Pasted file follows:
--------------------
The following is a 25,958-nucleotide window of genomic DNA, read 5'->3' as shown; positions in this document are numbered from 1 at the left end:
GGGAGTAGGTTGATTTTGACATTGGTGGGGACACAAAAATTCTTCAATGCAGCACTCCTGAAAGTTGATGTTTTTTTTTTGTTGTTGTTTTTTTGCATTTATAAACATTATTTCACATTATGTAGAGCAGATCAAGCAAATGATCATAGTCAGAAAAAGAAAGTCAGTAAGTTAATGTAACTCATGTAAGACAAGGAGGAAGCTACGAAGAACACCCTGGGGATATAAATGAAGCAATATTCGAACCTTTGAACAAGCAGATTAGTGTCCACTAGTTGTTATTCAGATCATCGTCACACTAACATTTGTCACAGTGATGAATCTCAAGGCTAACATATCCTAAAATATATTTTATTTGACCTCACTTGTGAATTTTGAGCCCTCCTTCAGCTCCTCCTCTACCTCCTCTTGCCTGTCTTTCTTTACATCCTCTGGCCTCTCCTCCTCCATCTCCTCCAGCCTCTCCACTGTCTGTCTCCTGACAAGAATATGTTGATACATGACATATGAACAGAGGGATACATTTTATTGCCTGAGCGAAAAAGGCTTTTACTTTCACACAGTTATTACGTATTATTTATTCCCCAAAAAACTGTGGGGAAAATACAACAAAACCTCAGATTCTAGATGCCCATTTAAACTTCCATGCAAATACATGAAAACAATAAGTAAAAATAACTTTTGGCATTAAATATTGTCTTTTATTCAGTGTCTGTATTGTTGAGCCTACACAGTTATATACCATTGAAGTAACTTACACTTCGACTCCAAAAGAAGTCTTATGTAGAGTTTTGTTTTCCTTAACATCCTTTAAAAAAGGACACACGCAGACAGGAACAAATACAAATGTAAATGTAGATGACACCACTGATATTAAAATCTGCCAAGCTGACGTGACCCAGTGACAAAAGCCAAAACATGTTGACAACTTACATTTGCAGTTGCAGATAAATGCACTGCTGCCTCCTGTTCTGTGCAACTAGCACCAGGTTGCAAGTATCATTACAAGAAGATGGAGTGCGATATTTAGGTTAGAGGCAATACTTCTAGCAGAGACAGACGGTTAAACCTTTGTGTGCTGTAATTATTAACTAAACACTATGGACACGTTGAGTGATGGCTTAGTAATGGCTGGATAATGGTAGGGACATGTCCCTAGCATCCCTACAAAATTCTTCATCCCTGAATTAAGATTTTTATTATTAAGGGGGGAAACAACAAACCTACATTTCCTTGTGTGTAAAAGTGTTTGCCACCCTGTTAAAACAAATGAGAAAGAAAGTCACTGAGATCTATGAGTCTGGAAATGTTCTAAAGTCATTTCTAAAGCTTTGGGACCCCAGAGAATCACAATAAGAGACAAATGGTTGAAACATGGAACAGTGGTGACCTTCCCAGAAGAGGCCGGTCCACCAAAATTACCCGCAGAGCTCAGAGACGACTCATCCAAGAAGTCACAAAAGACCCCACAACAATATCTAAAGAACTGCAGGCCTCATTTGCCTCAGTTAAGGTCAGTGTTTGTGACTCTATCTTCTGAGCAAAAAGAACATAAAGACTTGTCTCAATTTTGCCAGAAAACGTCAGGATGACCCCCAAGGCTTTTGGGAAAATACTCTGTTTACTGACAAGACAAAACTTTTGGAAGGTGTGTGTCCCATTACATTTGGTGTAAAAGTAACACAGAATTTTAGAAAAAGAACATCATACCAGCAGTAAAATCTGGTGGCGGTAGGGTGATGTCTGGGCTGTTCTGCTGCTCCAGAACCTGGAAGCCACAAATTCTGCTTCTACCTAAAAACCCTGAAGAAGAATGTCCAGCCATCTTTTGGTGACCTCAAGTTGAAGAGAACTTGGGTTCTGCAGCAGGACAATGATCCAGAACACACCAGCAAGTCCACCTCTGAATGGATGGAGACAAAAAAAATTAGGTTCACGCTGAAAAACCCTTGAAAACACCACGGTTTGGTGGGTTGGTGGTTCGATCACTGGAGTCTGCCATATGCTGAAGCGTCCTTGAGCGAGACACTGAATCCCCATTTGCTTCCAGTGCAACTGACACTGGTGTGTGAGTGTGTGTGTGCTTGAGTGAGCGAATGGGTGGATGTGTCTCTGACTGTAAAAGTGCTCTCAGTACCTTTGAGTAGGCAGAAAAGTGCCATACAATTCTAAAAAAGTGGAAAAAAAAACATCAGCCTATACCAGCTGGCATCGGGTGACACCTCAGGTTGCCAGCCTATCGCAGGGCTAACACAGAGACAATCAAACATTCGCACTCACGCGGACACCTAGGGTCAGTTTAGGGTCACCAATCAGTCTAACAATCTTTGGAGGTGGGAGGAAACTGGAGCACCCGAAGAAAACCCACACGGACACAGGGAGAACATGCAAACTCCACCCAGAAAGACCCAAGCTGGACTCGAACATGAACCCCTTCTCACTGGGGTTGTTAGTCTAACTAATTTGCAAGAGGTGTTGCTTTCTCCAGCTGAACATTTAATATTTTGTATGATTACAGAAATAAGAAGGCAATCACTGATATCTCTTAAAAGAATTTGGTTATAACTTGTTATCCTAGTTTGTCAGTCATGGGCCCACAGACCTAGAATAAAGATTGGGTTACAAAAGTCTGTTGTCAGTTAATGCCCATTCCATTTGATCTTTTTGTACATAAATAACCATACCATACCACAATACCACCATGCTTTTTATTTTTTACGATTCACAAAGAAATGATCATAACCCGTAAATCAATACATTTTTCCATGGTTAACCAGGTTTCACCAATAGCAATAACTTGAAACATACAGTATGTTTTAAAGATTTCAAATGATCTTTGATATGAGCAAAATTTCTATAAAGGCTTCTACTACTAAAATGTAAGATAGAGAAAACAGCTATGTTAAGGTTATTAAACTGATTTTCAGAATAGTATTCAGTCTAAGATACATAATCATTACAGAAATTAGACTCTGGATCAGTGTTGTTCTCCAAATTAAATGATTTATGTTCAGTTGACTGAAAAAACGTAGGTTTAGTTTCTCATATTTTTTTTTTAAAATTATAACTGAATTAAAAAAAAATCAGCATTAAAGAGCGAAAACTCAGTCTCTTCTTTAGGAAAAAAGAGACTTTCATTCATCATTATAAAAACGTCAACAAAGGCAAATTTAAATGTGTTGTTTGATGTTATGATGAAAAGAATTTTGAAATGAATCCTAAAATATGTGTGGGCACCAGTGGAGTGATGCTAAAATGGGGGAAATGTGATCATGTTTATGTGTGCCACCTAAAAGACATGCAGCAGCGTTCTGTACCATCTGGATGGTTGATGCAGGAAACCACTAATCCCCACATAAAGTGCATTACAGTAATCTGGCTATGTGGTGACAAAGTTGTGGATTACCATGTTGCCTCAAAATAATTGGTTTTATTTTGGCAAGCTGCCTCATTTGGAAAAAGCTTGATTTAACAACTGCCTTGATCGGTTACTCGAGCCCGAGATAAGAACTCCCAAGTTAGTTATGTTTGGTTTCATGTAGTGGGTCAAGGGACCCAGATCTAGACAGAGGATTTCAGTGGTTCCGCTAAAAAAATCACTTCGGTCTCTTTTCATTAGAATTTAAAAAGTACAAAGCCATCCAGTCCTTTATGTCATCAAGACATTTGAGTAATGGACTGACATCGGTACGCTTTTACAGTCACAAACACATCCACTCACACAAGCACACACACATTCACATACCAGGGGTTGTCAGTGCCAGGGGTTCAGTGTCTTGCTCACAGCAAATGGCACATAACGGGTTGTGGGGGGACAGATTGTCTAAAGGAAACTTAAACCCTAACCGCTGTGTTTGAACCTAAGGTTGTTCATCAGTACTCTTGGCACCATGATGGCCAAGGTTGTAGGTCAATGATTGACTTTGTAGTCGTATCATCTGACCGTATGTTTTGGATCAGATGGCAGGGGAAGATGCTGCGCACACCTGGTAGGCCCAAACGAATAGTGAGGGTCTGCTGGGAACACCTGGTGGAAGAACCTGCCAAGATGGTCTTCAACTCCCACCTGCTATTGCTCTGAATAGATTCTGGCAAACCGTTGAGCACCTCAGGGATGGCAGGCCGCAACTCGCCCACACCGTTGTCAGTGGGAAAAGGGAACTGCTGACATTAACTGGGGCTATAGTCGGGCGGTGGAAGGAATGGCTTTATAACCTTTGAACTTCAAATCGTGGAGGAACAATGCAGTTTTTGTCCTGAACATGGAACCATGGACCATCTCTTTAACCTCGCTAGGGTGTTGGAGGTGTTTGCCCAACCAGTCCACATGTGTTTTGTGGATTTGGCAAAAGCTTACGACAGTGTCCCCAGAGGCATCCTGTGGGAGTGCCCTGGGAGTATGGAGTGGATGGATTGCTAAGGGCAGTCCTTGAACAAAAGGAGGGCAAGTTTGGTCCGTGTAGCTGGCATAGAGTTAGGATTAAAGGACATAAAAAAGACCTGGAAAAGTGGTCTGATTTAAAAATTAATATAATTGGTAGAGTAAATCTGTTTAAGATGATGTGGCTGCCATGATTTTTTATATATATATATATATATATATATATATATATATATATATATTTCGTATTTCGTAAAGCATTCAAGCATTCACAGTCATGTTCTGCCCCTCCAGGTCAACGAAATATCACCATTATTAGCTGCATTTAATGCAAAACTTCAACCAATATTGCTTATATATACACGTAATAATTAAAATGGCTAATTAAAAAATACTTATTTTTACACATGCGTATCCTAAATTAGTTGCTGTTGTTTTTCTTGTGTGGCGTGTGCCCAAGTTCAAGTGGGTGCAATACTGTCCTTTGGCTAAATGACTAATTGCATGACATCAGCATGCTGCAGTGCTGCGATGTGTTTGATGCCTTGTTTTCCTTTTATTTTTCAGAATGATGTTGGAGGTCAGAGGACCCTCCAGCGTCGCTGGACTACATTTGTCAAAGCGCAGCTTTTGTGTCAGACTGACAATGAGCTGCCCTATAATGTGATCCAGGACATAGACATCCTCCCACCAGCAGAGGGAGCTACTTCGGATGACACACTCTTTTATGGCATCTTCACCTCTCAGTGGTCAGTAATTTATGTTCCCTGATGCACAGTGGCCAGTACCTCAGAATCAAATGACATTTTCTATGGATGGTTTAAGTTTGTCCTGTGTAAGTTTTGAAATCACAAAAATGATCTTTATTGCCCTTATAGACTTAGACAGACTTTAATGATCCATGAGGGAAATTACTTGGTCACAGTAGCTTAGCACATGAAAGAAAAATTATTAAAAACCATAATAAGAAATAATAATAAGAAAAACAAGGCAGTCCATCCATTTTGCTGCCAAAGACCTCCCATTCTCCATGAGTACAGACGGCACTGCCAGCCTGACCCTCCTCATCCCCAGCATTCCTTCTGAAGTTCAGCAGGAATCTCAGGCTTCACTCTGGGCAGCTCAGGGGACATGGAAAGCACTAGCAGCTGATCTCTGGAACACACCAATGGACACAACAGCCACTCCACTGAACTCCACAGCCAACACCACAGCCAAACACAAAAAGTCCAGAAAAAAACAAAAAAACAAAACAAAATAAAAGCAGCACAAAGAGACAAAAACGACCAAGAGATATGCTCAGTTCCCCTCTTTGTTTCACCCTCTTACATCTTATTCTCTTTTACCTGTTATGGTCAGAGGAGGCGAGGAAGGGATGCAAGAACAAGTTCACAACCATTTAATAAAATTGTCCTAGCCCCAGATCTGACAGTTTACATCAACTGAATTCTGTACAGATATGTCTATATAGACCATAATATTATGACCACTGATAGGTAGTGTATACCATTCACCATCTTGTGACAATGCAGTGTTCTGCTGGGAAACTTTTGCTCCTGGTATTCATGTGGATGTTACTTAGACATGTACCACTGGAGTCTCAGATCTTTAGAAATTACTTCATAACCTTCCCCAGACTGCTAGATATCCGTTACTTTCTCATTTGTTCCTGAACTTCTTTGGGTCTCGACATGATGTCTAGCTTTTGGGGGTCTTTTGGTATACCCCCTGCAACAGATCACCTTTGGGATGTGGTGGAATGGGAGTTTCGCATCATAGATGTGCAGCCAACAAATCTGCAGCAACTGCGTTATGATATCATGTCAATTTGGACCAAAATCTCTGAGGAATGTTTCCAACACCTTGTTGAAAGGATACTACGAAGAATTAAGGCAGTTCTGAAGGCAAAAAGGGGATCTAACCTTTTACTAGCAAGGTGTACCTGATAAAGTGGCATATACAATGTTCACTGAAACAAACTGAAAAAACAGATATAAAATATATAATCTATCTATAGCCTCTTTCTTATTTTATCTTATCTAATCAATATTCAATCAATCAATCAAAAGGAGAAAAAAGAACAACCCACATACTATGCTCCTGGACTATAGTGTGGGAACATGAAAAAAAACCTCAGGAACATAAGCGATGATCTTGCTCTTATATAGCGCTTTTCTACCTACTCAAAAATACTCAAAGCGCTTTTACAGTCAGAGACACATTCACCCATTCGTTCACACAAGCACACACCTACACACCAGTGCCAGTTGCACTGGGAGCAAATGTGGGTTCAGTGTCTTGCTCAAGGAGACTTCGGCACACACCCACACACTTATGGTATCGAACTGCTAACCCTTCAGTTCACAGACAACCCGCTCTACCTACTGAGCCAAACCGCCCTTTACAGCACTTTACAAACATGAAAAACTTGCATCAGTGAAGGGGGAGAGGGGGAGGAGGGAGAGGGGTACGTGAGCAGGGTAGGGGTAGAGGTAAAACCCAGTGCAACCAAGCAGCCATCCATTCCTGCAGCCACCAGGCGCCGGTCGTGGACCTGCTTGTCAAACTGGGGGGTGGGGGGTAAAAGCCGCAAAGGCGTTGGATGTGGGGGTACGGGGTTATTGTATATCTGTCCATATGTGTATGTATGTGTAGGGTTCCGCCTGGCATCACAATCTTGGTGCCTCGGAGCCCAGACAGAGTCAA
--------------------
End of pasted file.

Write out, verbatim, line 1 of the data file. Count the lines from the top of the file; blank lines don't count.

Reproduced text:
The following is a 25,958-nucleotide window of genomic DNA, read 5'->3' as shown; positions in this document are numbered from 1 at the left end: